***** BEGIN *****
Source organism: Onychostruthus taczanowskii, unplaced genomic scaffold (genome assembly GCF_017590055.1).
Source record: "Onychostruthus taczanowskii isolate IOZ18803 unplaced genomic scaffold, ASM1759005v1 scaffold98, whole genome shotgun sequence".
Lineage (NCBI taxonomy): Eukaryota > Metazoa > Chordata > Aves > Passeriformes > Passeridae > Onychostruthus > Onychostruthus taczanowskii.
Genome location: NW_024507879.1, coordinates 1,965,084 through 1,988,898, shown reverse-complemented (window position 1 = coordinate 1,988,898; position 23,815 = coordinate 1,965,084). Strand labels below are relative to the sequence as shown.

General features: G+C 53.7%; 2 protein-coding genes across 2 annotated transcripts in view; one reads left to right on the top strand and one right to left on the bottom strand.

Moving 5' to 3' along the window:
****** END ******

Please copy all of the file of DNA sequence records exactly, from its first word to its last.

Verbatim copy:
Source organism: Onychostruthus taczanowskii, unplaced genomic scaffold (genome assembly GCF_017590055.1).
Source record: "Onychostruthus taczanowskii isolate IOZ18803 unplaced genomic scaffold, ASM1759005v1 scaffold98, whole genome shotgun sequence".
Lineage (NCBI taxonomy): Eukaryota > Metazoa > Chordata > Aves > Passeriformes > Passeridae > Onychostruthus > Onychostruthus taczanowskii.
Genome location: NW_024507879.1, coordinates 1,965,084 through 1,988,898, shown reverse-complemented (window position 1 = coordinate 1,988,898; position 23,815 = coordinate 1,965,084). Strand labels below are relative to the sequence as shown.

General features: G+C 53.7%; 2 protein-coding genes across 2 annotated transcripts in view; one reads left to right on the top strand and one right to left on the bottom strand.

Moving 5' to 3' along the window: